The impeachment proceedings currently underway in the United States are highlighting an important issue: corruption in economically developed states. With much of the global conversation about corruption focusing mostly on the types or forms of corruption found in countries in Latin America, Asia, Africa and the Caribbean and not nearly enough on those in North America and Europe, there tends to be a general perception in the global consciousness that economically developed states are “less corrupt” and if there is a problem, it is not as damaging. Banking scandals in places like Switzerland or the problem of special interests in Washington, DC, for instance, don’t quite carry the same whiff of corruption as the purchase of an opulent home in some exotic location by a Togolese government official even though the dollar amounts in the former far outweigh those in the latter and even though in all cases resources that are meant to serve the public good are being diverted to private use or the sustenance of the wealth, status and power of a few.
With Togo, for instance, observers are quick to draw connections between the corruption and the economic condition of the country, but despite rising income inequality in the economically developed world, they are not as quick to make those same connections. Moreover, it continues to be much easier to see “bribery” or “corruption” in how the Togolese official may have attained his loot than in how a public official in the West might, say, fund his or her re-election campaign. The directness or manner of the exchange rather than its intended result—the advancement or maintenance of the private interests of a few—it appears, determines what is considered improper. We can blame this on the ill- (or limited) definition of the term “corruption,” or we can bring it closer to home and call it willful blindness.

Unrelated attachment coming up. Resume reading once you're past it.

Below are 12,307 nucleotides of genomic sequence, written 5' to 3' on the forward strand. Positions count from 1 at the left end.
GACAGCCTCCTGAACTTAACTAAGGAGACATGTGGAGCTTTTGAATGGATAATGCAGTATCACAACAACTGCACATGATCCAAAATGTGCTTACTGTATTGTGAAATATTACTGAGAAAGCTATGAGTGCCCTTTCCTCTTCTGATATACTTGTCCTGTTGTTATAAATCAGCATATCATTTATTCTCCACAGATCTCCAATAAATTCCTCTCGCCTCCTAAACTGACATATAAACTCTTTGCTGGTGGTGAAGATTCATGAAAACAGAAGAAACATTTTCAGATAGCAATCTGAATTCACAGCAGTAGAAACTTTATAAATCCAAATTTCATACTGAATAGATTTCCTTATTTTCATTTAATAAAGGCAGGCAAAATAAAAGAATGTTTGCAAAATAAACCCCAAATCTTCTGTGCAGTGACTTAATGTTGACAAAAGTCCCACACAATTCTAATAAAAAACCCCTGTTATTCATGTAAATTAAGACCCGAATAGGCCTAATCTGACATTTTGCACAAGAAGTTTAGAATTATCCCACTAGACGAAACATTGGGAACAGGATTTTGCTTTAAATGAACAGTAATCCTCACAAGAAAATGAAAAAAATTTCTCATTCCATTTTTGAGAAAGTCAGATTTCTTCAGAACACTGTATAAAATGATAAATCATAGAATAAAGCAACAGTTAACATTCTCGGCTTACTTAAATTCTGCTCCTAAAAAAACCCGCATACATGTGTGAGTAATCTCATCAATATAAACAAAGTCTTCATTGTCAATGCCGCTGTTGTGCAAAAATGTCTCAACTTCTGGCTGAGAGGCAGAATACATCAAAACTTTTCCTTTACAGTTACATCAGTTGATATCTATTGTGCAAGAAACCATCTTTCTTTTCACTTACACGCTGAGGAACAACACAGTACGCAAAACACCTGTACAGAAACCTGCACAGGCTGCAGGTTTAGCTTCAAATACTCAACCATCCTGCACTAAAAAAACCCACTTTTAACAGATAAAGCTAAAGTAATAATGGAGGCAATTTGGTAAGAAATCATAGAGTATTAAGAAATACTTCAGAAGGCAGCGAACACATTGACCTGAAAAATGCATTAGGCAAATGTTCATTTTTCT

For those with eyes to see, however, the impeachment proceedings are demonstrating how skewed perceptions of corruption have the pernicious effect of masking the enormous economic, social and political costs that it exacts in the economically developed world. The most prominent of these being the erosion of the legitimacy of institutions and the weakening, indeed destruction, of democracy. For those with ears to hear, the proceedings are saying there should be no comfort in the idea that “at least it’s not as bad as in Africa.”